• June 15, 2021
  • Posted by General Electric Credit Union
  • 4 read

Dementia and Money: What Caregivers Should Know

June is Alzheimer’s Awareness Month. Gain insight into the important topic of dementia and money management in this quick guide.

If your parent or loved one has Alzheimer’s disease or another type of dementia you may have noticed them struggling to complete certain tasks, including those involving money. It’s important to identify if your loved one is having trouble because it could impact their financial well-being and even leave them susceptible to fraud.

What to look for

A mountain of unpaid or unopened bills, strange new purchases, and missing money are all red flags your loved one may be struggling. You may also notice them having trouble counting money or understanding different aspects of their finances.

If you have access to their bank accounts, missing money or a sharp increase in credit card purchases can signal a potential issue as well.

How to help

Promoting independence is beneficial to individuals with dementia and Alzheimer’s disease. Doing so instills them with a sense of self-worth, so be mindful about which tasks you take over versus which ones remain your loved one’s responsibility.

For example, you can allow them to keep debit card access but set spending limits through Card Controls. This will minimize financial damage while still allowing them the freedom of making some purchases.

Ensure your loved one’s bills are being paid on time by helping them set up automatic payments. If you don’t have access to their account already, they can set you up as a co-signer to accomplish both of the options above.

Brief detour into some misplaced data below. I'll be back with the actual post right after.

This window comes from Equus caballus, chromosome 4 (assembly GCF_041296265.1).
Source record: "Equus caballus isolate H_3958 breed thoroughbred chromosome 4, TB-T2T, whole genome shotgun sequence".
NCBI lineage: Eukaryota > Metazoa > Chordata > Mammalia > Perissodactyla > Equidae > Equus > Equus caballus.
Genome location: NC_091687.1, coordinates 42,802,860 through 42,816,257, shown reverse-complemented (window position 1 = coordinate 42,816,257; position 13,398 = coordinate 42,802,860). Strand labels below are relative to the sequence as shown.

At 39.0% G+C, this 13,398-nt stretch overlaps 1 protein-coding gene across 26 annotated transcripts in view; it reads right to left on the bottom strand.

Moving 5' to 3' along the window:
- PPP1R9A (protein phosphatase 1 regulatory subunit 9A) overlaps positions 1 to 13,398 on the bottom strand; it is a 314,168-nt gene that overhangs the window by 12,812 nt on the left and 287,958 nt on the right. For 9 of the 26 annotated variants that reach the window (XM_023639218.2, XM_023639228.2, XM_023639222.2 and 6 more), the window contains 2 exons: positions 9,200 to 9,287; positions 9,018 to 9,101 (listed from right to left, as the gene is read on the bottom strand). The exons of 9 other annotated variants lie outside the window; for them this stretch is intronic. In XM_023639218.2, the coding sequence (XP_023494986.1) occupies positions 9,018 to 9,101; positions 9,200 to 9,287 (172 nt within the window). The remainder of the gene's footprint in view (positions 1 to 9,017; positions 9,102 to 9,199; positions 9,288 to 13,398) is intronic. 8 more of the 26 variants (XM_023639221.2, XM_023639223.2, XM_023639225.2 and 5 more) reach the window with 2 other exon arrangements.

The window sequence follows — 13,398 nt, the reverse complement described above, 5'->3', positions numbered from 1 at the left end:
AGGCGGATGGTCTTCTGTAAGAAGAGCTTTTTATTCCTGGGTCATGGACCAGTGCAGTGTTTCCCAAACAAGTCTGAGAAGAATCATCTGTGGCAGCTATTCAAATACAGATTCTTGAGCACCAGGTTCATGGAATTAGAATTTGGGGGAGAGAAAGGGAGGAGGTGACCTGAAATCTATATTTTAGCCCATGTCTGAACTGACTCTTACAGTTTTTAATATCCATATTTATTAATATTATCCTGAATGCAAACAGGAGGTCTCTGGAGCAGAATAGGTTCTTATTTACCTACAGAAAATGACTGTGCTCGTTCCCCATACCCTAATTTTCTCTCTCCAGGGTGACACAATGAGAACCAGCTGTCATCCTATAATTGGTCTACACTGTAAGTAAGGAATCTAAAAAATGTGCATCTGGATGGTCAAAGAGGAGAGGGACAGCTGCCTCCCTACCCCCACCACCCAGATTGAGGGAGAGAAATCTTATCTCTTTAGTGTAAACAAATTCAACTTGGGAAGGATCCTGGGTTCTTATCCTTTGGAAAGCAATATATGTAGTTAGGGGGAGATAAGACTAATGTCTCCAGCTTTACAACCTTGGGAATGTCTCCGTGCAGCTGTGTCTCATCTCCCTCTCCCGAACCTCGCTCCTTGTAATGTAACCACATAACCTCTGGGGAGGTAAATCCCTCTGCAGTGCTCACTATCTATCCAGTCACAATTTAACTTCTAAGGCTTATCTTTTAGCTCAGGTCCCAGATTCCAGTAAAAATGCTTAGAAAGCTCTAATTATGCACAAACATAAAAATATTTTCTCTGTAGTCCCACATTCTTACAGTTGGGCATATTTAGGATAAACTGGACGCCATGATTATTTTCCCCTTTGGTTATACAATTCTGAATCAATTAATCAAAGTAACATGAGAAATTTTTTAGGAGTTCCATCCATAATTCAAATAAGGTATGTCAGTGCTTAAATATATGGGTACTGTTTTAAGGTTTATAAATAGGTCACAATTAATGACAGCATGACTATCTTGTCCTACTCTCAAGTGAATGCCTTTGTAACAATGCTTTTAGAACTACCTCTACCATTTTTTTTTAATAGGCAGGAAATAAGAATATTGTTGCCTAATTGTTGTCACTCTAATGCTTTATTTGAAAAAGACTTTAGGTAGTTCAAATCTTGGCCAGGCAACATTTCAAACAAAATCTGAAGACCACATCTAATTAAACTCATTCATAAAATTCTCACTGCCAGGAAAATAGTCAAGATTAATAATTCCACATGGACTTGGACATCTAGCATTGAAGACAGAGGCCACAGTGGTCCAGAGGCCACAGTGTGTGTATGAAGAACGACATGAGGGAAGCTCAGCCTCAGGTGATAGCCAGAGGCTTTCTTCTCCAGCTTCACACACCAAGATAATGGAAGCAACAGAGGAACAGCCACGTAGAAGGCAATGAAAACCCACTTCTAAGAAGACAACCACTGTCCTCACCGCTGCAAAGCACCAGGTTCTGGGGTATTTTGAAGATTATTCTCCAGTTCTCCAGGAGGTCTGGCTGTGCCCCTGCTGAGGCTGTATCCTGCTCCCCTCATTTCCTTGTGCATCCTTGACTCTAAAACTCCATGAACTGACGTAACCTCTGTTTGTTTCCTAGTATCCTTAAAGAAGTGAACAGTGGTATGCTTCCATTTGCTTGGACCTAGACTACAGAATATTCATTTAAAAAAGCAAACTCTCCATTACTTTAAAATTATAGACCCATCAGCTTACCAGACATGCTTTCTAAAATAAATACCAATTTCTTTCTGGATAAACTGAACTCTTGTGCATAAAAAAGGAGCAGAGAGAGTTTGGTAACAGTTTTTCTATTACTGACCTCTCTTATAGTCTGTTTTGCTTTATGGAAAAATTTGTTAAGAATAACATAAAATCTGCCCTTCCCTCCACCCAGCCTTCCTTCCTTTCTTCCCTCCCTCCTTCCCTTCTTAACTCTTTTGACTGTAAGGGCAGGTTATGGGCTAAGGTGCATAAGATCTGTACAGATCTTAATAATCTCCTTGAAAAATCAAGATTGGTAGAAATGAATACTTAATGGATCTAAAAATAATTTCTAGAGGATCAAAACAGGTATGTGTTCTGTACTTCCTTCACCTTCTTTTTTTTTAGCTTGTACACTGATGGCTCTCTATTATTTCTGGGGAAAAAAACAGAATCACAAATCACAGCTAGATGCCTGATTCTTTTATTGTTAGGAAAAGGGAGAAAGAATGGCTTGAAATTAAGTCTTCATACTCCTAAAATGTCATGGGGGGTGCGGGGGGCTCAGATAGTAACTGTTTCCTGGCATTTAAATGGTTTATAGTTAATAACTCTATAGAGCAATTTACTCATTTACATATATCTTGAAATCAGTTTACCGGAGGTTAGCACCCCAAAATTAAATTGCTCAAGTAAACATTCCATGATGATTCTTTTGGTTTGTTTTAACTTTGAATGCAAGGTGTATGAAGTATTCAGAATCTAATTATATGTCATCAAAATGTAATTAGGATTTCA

There may come a time when it’s appropriate for you to handle all aspects of your loved one’s finances. A legal advisor can get the ball rolling on this important part of your caretaking responsibilities.

They–with your loved one’s consent–will set up a durable power of attorney designation, which allows you to manage transactions on someone’s behalf even in the event they become incapacitated.

Only 20% of adults with dementia can independently manage their finances, so this legal arrangement may prove essential as your loved one’s condition changes.1    


A person may be more susceptible to fraud if they have Alzheimer’s disease or dementia because they can still make financial decisions but may have impaired judgment. A criminal can use this to their advantage to collect personal or banking information and even illegally solicit money.

Establish on-going communication with your loved one about their finances, such as if they have a big purchase coming up or how much money they have in their savings account. Being up to speed on their situation will help you identify potential fraud.

Take your loved one off telemarketing lists to limit the number of incoming calls at their residence. Or, enlist a third party application to block robocalls on their phone. Both options will limit the number of strangers they talk to.

  • Tip: Learn more about elder financial abuse and how to avoid it in: Steer Clear of Elder Financial Abuse.

It’s vital to familiarize yourself with the unique challenges presented by dementia and money management. If there comes a time you need to set up a durable power of attorney, GECU is your touchpoint to start the process. As a GECU member, you are entitled to an initial consultation with a Wood + Lamping LLP attorney at no cost.* They understand every legal matter is personal and should be handled with care, so you can trust they’ll treat you and your loved one with dignity and compassion.

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